The next big change in the Indian automotive space

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India is in the midst of a transition to electric vehicles (EVs). Several think tanks, including NITI Aayog and CEEW, have predicted that there will be 80% adoption of electric vehicles in two and three wheelers by 2030. Even a conservative estimate predicts that there will be 6 million electric vehicles in India by 2025.


Venkat Rajaraman, CEO and Founder, Cygni

Lithium demand: The main driver of adoption is the FAME-II program, supportive state-level policies, mandatory emission reductions, and proven lower lifecycle cost for electric vehicles. This adoption of electric vehicles is also clearly driven by lithium batteries. Even with a conservative 40% penetration of electric vehicles, we would need about 60 gigawatt hours of lithium-ion battery. The overall lithium battery requirements will be much greater due to applications such as telecommunications, rooftop solar, DG compensation, etc. In an optimistic scenario, this could represent 150 gigawatt hours of lithium needs. Hence, Lithium will drive India’s electric vehicle revolution to the fore.

India’s electric vehicle ecosystem is unique. The Indian population rides mainly on two and three wheels, which accounts for more than 80% of the vehicles on the road. Disruption is clearly underway in this segment. There are also new players such as Bounce and Vogo, which are offering new business models for electric mobility. Commercial three-wheelers and L5 Loader vehicles are on the fastest path to EV adoption. This disruption is due to rising fuel prices and favorable policy incentives.

Battery cost: There has been a significant reduction in the cost of lithium-ion batteries over the past decade, in accordance with Wright’s Law. The cost has gone from a cost of $1,000 per kilowatt hour in 2010 to around $150 per kilowatt hour. Despite the fluctuating costs in recent quarters, overall EV adoption can be directly linked to the falling cost of lithium-ion batteries. So, as battery costs continue to fall, the demand for electric vehicles will continue to increase.

India recently launched the Advanced Cell Chemistry – Production Linked Incentive (ACC-PLI) program for the establishment of 50 gigawatt hours of lithium cell production. This scheme is independent of technology and chemistry. With higher energy density and higher lifetime, the incentives are proportionally higher and are open to new technological innovations in cell chemistry.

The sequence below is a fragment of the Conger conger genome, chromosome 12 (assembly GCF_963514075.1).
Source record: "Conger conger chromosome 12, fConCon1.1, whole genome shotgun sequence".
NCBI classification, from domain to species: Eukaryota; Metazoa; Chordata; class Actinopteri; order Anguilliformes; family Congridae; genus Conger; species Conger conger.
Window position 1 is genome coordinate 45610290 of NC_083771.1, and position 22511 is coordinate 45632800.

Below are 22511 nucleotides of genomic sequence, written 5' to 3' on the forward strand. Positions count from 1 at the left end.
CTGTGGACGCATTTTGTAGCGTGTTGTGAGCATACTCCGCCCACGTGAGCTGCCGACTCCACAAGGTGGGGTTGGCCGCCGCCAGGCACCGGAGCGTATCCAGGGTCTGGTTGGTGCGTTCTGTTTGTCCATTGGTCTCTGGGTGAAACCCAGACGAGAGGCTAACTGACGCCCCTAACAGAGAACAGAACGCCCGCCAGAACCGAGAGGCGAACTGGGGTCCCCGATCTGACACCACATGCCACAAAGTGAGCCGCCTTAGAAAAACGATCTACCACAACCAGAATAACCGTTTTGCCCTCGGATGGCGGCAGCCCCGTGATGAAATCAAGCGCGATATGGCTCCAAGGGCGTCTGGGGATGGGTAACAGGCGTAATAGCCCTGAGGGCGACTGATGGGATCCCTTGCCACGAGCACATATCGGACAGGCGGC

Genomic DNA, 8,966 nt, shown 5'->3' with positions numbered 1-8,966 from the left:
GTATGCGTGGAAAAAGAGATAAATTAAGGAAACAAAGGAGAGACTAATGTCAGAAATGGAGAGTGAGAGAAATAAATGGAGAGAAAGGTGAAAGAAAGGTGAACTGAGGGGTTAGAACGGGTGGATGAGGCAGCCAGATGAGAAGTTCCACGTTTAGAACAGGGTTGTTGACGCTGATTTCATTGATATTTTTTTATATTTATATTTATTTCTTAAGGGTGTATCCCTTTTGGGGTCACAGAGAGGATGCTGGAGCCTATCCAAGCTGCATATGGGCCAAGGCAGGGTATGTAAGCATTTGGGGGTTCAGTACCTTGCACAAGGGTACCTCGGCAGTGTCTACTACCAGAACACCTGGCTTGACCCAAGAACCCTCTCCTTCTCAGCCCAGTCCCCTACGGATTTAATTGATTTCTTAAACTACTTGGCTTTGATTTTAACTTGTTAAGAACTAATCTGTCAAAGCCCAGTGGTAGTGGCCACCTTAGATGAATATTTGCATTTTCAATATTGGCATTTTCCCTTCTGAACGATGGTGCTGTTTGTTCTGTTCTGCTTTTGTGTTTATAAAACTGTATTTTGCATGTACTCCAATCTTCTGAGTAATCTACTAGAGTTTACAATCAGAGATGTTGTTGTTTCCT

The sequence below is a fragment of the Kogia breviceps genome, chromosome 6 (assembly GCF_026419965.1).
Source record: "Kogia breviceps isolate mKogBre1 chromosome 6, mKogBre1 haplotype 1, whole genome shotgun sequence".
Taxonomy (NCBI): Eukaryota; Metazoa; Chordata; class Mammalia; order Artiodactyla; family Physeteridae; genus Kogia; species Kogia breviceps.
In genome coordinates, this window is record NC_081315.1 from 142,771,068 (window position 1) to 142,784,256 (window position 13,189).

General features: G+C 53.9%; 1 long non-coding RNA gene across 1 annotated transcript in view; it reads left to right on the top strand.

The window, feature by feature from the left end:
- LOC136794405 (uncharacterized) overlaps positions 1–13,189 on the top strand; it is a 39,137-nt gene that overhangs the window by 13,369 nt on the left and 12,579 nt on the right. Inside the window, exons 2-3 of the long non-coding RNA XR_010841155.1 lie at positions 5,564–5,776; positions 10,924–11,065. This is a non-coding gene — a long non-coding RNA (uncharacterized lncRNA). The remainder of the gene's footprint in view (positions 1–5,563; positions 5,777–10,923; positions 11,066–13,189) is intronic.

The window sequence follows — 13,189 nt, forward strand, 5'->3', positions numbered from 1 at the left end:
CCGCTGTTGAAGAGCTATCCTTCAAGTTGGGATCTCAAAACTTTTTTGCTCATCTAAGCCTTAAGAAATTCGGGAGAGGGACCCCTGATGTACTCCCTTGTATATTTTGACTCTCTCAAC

Lithium ion technology: Lithium battery technology is constantly evolving. Until recently, there were two main chemistries – LFP (Lithium Ferro Phosphate) and NMC (Nickel Manganese Cobalt). NMC chemistry has a higher energy density and LFP has a longer life cycle and is considered safer, especially for Indian conditions. Even under NMC there are variants such as NMC111, NMC622, NMC811 and so on (which specifies the percentage of nickel, manganese and cobalt in a cathode of a lithium battery). Solid-state batteries are inherently safer because they are non-flammable, and there is a lot of research going on in this area. Research is also underway on silicon or a metal anode. Continuous research and constant technological improvement of lithium batteries are expected to continue throughout this decade.

Software and semiconductor: The Battery Management System (BMS) is the brain behind the lithium battery, and it monitors, controls, and protects the battery against any abuse condition. A typical BMS consists of a high-end microcontroller and other active semiconductor components. It monitors and controls the lithium battery through high-end algorithms and software. This is an area where India can truly dominate the rest of the world, due to India’s inherent strength in software and semiconductors. BMS provides algorithms for estimating state of charge, state of health, thermal management, cell balancing, safe state, etc. To achieve better performance, higher safety and longer lithium battery life, software and semiconductor are going to play a key role.